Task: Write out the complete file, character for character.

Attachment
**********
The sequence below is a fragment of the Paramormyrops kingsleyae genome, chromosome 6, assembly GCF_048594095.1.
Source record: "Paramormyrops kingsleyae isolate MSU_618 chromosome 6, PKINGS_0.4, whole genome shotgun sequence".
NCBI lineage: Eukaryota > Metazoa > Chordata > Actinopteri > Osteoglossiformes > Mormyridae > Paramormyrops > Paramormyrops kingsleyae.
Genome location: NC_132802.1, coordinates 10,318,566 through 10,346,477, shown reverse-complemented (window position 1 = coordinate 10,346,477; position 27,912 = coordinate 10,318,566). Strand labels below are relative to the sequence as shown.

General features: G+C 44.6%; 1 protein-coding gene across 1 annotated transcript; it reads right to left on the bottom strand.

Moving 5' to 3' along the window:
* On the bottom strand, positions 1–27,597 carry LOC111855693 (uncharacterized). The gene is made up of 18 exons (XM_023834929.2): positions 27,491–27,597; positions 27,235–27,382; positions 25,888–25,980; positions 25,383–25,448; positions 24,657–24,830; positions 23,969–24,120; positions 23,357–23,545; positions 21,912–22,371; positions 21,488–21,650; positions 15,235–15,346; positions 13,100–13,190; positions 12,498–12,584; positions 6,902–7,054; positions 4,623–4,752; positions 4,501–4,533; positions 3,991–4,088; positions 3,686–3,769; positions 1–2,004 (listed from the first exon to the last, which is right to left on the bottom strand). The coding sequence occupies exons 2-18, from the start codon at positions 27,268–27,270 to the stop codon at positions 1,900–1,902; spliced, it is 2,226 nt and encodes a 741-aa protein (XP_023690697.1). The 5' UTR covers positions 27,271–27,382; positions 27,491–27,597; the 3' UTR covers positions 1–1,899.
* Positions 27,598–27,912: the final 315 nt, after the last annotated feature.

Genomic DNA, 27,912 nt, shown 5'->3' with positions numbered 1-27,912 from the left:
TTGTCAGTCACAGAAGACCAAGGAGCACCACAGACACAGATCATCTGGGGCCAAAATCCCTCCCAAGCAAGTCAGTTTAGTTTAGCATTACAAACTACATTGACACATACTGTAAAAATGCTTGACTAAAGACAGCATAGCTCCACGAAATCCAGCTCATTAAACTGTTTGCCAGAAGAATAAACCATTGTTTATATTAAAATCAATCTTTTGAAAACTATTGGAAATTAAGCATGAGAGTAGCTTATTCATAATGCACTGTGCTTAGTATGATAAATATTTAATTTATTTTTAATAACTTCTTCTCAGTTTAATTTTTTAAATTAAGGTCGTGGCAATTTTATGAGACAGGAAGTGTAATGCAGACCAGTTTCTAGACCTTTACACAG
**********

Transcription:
The sequence below is a fragment of the Paramormyrops kingsleyae genome, chromosome 6, assembly GCF_048594095.1.
Source record: "Paramormyrops kingsleyae isolate MSU_618 chromosome 6, PKINGS_0.4, whole genome shotgun sequence".
NCBI lineage: Eukaryota > Metazoa > Chordata > Actinopteri > Osteoglossiformes > Mormyridae > Paramormyrops > Paramormyrops kingsleyae.
Genome location: NC_132802.1, coordinates 10,318,566 through 10,346,477, shown reverse-complemented (window position 1 = coordinate 10,346,477; position 27,912 = coordinate 10,318,566). Strand labels below are relative to the sequence as shown.

General features: G+C 44.6%; 1 protein-coding gene across 1 annotated transcript; it reads right to left on the bottom strand.

Moving 5' to 3' along the window:
* On the bottom strand, positions 1–27,597 carry LOC111855693 (uncharacterized). The gene is made up of 18 exons (XM_023834929.2): positions 27,491–27,597; positions 27,235–27,382; positions 25,888–25,980; positions 25,383–25,448; positions 24,657–24,830; positions 23,969–24,120; positions 23,357–23,545; positions 21,912–22,371; positions 21,488–21,650; positions 15,235–15,346; positions 13,100–13,190; positions 12,498–12,584; positions 6,902–7,054; positions 4,623–4,752; positions 4,501–4,533; positions 3,991–4,088; positions 3,686–3,769; positions 1–2,004 (listed from the first exon to the last, which is right to left on the bottom strand). The coding sequence occupies exons 2-18, from the start codon at positions 27,268–27,270 to the stop codon at positions 1,900–1,902; spliced, it is 2,226 nt and encodes a 741-aa protein (XP_023690697.1). The 5' UTR covers positions 27,271–27,382; positions 27,491–27,597; the 3' UTR covers positions 1–1,899.
* Positions 27,598–27,912: the final 315 nt, after the last annotated feature.

Genomic DNA, 27,912 nt, shown 5'->3' with positions numbered 1-27,912 from the left:
TTGTCAGTCACAGAAGACCAAGGAGCACCACAGACACAGATCATCTGGGGCCAAAATCCCTCCCAAGCAAGTCAGTTTAGTTTAGCATTACAAACTACATTGACACATACTGTAAAAATGCTTGACTAAAGACAGCATAGCTCCACGAAATCCAGCTCATTAAACTGTTTGCCAGAAGAATAAACCATTGTTTATATTAAAATCAATCTTTTGAAAACTATTGGAAATTAAGCATGAGAGTAGCTTATTCATAATGCACTGTGCTTAGTATGATAAATATTTAATTTATTTTTAATAACTTCTTCTCAGTTTAATTTTTTAAATTAAGGTCGTGGCAATTTTATGAGACAGGAAGTGTAATGCAGACCAGTTTCTAGACCTTTACACAG